- History and Culture
D. reflexa is a small tree native to Mozambique, Madagascar and the islands of the Western Indian Ocean, including Mauritius. Its common name is bois de chandelle.
In the wild and in protected areas it can reach in height 4 to 5 meters and up to 6 meters; however, it usually remains much smaller as it is a popular houseplant. It tends to grow slowly and in an upright manner. Unlike other Dracaena species that develop a very orderly crown, Dracaena reflexa is characterized by a very uneven and ‘messy’ architecture. The leaves are lanceolate, measure between 5 to 20 centimeters and are arranged in a spiral. The tree produces small clustered white flowers that are extremely fragrant and produce bright orange or red fruit.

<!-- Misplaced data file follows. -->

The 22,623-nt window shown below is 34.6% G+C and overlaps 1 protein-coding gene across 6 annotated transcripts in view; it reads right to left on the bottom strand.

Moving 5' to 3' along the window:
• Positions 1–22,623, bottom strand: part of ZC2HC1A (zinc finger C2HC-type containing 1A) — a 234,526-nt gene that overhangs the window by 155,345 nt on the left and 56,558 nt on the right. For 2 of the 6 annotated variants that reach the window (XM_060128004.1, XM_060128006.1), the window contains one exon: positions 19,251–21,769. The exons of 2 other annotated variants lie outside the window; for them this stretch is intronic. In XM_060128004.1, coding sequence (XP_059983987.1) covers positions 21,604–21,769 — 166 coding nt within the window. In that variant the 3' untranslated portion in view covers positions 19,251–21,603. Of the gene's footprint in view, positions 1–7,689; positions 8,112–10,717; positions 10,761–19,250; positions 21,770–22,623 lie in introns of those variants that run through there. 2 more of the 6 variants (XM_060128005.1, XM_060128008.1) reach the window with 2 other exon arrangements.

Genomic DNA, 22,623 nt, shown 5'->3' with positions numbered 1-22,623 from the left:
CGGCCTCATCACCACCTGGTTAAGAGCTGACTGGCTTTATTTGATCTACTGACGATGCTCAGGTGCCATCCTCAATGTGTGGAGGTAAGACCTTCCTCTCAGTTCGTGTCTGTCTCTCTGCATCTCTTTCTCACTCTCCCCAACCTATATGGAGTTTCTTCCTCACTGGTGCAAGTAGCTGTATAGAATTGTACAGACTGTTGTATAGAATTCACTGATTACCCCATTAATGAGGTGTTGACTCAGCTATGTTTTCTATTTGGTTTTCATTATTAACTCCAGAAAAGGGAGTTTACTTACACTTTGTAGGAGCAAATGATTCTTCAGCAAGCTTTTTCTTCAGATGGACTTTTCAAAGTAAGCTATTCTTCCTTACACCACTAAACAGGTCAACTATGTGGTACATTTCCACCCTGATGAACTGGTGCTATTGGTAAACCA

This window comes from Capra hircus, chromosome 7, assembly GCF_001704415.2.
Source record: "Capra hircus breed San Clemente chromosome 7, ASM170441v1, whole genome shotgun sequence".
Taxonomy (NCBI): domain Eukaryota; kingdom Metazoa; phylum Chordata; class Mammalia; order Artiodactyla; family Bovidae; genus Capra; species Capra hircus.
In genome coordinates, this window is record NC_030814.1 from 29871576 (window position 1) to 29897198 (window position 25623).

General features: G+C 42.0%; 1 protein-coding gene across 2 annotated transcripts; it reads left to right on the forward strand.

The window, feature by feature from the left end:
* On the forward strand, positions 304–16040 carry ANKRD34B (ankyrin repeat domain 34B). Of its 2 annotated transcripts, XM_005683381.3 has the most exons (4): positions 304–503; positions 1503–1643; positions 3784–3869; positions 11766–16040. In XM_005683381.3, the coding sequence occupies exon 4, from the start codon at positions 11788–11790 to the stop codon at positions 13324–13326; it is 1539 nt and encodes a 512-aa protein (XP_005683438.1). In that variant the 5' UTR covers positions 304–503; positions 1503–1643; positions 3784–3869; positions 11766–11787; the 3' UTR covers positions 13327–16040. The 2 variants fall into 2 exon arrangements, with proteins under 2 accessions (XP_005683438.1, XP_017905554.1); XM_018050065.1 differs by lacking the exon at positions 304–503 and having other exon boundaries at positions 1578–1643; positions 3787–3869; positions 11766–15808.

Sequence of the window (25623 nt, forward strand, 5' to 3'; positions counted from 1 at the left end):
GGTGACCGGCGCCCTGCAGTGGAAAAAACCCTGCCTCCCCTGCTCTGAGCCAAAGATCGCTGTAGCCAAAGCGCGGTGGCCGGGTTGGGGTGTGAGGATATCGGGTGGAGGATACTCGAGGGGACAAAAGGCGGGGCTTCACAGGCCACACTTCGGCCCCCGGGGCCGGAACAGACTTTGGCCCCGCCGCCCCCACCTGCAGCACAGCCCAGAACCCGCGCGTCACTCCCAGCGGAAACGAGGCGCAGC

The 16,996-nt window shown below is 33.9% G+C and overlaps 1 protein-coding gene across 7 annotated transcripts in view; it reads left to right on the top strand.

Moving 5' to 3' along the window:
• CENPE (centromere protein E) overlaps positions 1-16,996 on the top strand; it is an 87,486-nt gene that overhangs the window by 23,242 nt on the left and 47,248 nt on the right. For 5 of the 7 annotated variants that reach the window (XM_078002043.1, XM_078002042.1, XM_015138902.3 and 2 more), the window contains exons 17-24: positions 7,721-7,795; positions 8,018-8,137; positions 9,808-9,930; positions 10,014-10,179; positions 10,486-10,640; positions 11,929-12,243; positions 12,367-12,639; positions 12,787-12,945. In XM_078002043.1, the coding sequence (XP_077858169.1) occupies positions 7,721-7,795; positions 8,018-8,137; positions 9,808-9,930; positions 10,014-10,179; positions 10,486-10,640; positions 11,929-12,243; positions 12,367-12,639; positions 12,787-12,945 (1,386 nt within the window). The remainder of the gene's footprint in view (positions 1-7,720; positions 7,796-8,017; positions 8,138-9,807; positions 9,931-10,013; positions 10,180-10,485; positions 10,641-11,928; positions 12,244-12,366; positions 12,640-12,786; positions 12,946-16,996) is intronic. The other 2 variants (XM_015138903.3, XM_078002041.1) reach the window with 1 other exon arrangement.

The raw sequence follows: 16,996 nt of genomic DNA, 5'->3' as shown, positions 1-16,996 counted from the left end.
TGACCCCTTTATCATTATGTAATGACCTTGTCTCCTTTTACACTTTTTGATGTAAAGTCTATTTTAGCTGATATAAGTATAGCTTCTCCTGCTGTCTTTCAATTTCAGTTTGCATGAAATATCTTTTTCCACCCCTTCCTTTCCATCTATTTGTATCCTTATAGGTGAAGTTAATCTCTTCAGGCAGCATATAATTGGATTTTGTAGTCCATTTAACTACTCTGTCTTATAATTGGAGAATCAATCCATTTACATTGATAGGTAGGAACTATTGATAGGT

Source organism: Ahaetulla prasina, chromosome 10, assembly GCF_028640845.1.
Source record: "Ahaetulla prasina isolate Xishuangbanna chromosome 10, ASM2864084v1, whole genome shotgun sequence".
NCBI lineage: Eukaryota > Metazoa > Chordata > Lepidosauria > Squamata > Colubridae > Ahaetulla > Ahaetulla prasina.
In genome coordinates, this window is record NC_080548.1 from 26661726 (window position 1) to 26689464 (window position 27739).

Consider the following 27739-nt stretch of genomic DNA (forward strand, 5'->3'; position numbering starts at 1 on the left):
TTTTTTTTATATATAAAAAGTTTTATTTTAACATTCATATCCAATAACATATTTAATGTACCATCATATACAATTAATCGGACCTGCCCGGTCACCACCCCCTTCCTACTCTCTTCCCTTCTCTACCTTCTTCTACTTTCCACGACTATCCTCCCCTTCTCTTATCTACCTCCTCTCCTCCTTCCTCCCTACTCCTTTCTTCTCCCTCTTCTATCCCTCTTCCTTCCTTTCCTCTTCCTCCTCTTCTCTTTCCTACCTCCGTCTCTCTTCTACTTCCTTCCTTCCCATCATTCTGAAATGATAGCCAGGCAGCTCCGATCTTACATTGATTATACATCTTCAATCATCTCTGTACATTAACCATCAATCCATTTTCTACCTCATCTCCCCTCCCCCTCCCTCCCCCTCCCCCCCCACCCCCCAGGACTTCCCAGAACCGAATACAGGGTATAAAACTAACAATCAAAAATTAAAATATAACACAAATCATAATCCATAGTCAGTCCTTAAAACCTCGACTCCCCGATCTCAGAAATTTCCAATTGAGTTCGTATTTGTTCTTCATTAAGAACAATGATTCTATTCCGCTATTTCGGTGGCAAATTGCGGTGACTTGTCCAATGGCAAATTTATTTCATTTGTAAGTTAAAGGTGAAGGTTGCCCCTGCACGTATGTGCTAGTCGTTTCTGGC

In its native habitat, D. reflexa is found in the intermediate and upland forests, although it is known to be very adaptable and drought tolerant.
Its native range is sufficiently abundant, and the plant is dispersed as a house plant throughout the world. D. reflexa is therefore a species of Least Concern. The tree may be found in protected areas such as the Black River Gorges National Park and is part of reforestation programs throughout the island.
Bois de Chandelle derives its common name from the resin of the tree, which once heated burns continuously and emits a rather pleasant smell. It is also thought to have medicinal properties.